This also resulted in a roughly $2 billion drop in the trade debt. In 2020, fuel imports were reduced by $1.35 billion, accounting for more than 60 percent of the trade deficit reduction. However, due to increase of oil prices in the global market, the fuel import bill has increased in 2021 and putting further pressure on foreign reserve in 2021. The strategy of managing foreign debt through curtailing imports is not a sustainable solution for our country since more than half of imports are intermediary and capital goods. The continuous restriction of imports will curtail economic growth. which is not something that Sri Lanka can afford right now.
Currency Swaps: is its good option?
New government’s strategies have mainly focused on import restriction and currency swaps. A currency swap is an agreement in which two parties exchange the principal amount of a loan and the interest in one currency for the principal and interest in another currency. At the inception of the swap, the equivalent principal amounts are exchanged at the spot rate. Recently Bangladesh cleared a $200 million currency swap facility for Sri Lanka, to help boost our economy, becoming the first South Asian country to extend crucial financial assistance to Sri Lanka. In 2021, Sri Lankan government has obtained financial assistance from China, through a $1.5 billion currency swap arrangement, and a $500 million loan, in addition to the 4,500 million extended last year.
Sri Lanka has inked a deal to borrow 500 million US dollars from the EXIM Bank of Korea for projects from 2020 to 2022, at rock bottom interest rates and it will provide loans of up to 40-year payback with 10-year grace at rates of 0.15 percent and 0.20 percent. India also extended a $400 million currency swap facility from the reserve bank of India and it was settled in February 2021. The SAARC Finance SWAP facility from the Reserve Bank of India of USD 400 million expected in August 2021, and the special SWAP facility of USD 1,000 million being negotiated with the Indian counterpart. These are in addition to the receipt of around US dollars 800 million under the IMF SDR allocation expected in August 2021, and the Central Bank purchases of export proceeds and worker remittances from the market, which would help the Central Bank to build Official Reserves through non-debt inflows of around USD 700 million annually in the period ahead. However all those swaps facilities need to be re-paid timely with interest rates.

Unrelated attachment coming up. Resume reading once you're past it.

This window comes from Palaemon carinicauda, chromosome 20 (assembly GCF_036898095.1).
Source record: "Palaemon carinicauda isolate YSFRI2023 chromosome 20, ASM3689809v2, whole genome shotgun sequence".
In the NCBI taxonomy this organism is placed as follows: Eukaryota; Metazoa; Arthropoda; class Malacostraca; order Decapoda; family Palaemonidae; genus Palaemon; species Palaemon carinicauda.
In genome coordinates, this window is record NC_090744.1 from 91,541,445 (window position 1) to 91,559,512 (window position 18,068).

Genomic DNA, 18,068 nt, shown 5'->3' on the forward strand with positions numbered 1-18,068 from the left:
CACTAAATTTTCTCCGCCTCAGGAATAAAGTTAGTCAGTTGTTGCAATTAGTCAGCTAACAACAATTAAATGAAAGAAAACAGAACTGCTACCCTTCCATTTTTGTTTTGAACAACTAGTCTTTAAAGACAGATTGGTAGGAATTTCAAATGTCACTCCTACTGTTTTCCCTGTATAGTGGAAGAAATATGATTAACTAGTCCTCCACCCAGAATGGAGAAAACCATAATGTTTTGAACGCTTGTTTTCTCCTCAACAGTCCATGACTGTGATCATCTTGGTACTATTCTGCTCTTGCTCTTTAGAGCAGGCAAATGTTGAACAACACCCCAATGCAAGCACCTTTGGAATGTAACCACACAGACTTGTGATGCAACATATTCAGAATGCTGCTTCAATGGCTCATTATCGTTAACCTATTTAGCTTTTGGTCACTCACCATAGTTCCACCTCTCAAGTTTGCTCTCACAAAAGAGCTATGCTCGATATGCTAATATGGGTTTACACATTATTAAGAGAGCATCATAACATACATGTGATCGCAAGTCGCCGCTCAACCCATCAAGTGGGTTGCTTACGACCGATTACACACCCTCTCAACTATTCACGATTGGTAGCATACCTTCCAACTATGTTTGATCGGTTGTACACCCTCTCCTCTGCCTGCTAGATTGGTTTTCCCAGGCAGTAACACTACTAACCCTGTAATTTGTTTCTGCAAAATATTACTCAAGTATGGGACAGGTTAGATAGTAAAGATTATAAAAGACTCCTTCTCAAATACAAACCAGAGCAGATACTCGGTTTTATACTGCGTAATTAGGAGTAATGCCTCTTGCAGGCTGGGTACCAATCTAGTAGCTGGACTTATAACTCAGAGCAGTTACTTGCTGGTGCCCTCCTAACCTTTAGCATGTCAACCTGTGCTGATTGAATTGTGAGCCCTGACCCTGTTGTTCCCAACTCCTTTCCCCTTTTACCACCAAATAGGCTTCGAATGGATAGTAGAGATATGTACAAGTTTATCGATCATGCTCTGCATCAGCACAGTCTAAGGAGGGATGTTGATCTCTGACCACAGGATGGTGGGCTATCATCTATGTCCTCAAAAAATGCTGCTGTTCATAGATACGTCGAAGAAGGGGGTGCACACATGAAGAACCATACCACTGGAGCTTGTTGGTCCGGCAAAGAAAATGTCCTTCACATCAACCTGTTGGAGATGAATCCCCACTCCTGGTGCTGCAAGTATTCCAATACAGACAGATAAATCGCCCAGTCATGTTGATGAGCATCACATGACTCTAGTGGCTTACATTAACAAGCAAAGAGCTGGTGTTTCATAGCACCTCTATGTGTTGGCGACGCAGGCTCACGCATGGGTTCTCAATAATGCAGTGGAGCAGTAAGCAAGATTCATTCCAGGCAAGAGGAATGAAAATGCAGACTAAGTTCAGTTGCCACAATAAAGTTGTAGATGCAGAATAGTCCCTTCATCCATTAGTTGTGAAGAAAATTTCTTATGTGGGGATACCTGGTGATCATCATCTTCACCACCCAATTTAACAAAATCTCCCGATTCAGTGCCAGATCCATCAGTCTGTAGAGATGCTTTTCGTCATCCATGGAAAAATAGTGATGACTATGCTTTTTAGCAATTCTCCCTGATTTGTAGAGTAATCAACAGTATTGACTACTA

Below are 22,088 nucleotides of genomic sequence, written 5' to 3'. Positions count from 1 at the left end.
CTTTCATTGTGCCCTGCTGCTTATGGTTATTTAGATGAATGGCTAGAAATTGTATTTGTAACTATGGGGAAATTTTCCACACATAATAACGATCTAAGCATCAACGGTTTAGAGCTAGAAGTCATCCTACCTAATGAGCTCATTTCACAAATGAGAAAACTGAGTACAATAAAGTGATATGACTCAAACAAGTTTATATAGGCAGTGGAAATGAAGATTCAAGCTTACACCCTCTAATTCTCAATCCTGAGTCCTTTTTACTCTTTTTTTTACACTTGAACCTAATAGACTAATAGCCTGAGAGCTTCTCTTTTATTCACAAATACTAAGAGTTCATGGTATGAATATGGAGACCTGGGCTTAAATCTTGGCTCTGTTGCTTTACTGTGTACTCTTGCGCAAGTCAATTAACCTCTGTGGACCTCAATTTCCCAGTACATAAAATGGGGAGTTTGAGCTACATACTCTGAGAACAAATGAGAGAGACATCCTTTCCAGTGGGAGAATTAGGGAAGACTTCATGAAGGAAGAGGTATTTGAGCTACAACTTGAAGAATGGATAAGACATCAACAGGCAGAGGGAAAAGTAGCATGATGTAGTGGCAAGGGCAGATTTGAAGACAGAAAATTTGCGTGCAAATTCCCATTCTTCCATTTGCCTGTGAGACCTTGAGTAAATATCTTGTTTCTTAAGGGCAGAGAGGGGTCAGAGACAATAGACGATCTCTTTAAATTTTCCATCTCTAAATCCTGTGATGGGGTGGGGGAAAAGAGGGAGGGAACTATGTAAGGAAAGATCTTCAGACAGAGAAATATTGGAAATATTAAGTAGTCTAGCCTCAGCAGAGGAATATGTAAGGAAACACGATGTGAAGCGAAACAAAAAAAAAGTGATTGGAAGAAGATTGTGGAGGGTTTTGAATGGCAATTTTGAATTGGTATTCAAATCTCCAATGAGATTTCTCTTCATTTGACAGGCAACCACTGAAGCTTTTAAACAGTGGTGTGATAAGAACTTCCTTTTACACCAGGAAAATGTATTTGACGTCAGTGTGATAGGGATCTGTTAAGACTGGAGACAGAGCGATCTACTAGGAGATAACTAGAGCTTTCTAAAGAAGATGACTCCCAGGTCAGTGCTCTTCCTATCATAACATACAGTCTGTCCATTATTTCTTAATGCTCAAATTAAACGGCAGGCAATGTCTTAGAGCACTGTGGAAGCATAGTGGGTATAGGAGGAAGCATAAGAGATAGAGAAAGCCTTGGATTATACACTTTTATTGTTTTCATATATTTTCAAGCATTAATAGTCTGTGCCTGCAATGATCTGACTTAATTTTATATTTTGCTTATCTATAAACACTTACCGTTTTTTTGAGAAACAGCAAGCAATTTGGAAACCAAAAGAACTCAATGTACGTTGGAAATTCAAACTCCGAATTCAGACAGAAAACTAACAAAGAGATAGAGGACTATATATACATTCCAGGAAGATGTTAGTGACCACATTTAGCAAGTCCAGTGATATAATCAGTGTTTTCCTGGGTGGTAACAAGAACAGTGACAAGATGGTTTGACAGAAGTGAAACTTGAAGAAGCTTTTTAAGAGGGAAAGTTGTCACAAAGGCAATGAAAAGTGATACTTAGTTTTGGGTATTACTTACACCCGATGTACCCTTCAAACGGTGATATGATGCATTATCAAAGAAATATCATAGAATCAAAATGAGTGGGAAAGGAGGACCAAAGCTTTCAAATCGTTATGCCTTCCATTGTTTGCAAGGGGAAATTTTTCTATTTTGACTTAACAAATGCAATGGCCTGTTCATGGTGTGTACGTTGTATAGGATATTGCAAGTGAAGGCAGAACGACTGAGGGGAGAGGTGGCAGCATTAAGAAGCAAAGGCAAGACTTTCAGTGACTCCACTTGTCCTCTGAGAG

Modern Monitory Theory – Is slipping deeper into imbalance?
While looking at the whole situation with the eyes wide open and informed, the whole debt situation with Sri Lanka seems to be even more worrisome than it was in the 90s and is more hopeless than before. Since the country will have outstanding sovereign bonds reaching maturity every year up to 2030, the country will have to spend a significant amount of foreign currency earnings to repay these commercial loans. The only sustainable solution lies in addressing the structural weaknesses of the economy and cannot solve using short term solutions. To resolve the debt crisis, Sri Lanka needs a credible fiscal plan and monetary policy, taxes have to be hiked in order to repay debt and interest rates and opening of imports will allow taxes to flow back to the Treasury. While it is possible to raise rates and generate dollars to repay foreign debt by curtailing domestic credit, it is not practical to do it on an ongoing basis for many years. According to economist Bell wether “To solve Sri Lanka’s ‘budgetary problem’ in repaying debt, Treasuries auctions have to succeed. When that is done, the ‘transfer problem’ of foreign exchange will be automatically solved. But this is beyond the ken of Keynesians. Instead with failed Treasury bill auctions filled with printed money Modern Monitory Theory (MMT) the country is slipping deeper into imbalances”. MMT says that governments create new money by using fiscal policy and that the primary risk once the economy reaches full employment is inflation, which can be addressed by gathering taxes to reduce the spending capacity of the private sector. However, this leads to significant BOP vulnerabilities. Consequently, even if the foreign debt-to-GDP ratio is less than what it was two decades ago, Sri Lanka’s vulnerabilities are a lot more severe and alarming, because the debt dynamics of the country have completely shifted to a new paradigm. Besides, it was evident that, Sri Lanka has requested financial assistance from China which is something that might worsen the situation even more. The solution of borrowing money from China does not seem to be a solution at all.
Prof. Aruna Shanthaarchchi,
Professor in Economics
Department of Economics and Statistics – Sabaragamuwa University of Sri Lanka